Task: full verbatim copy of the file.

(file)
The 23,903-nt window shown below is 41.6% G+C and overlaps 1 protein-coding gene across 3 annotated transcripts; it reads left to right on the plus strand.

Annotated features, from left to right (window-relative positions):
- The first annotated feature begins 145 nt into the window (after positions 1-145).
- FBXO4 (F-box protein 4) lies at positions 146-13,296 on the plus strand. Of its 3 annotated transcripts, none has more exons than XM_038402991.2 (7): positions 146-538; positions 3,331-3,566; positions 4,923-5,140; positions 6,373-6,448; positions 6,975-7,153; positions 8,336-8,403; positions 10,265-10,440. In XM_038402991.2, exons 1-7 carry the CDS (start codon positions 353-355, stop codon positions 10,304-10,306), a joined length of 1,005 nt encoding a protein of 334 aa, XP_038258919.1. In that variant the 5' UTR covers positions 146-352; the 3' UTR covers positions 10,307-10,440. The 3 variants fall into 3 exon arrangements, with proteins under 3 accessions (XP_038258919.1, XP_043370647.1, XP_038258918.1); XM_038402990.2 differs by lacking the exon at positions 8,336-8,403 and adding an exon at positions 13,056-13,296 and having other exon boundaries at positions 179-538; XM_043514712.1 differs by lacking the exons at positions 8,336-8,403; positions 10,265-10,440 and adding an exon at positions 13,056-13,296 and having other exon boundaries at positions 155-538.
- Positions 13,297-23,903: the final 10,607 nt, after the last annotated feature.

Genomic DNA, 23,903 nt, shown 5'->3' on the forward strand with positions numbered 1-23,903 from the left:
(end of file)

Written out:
The 23,903-nt window shown below is 41.6% G+C and overlaps 1 protein-coding gene across 3 annotated transcripts; it reads left to right on the plus strand.

Annotated features, from left to right (window-relative positions):
- The first annotated feature begins 145 nt into the window (after positions 1-145).
- FBXO4 (F-box protein 4) lies at positions 146-13,296 on the plus strand. Of its 3 annotated transcripts, none has more exons than XM_038402991.2 (7): positions 146-538; positions 3,331-3,566; positions 4,923-5,140; positions 6,373-6,448; positions 6,975-7,153; positions 8,336-8,403; positions 10,265-10,440. In XM_038402991.2, exons 1-7 carry the CDS (start codon positions 353-355, stop codon positions 10,304-10,306), a joined length of 1,005 nt encoding a protein of 334 aa, XP_038258919.1. In that variant the 5' UTR covers positions 146-352; the 3' UTR covers positions 10,307-10,440. The 3 variants fall into 3 exon arrangements, with proteins under 3 accessions (XP_038258919.1, XP_043370647.1, XP_038258918.1); XM_038402990.2 differs by lacking the exon at positions 8,336-8,403 and adding an exon at positions 13,056-13,296 and having other exon boundaries at positions 179-538; XM_043514712.1 differs by lacking the exons at positions 8,336-8,403; positions 10,265-10,440 and adding an exon at positions 13,056-13,296 and having other exon boundaries at positions 155-538.
- Positions 13,297-23,903: the final 10,607 nt, after the last annotated feature.

Genomic DNA, 23,903 nt, shown 5'->3' on the forward strand with positions numbered 1-23,903 from the left: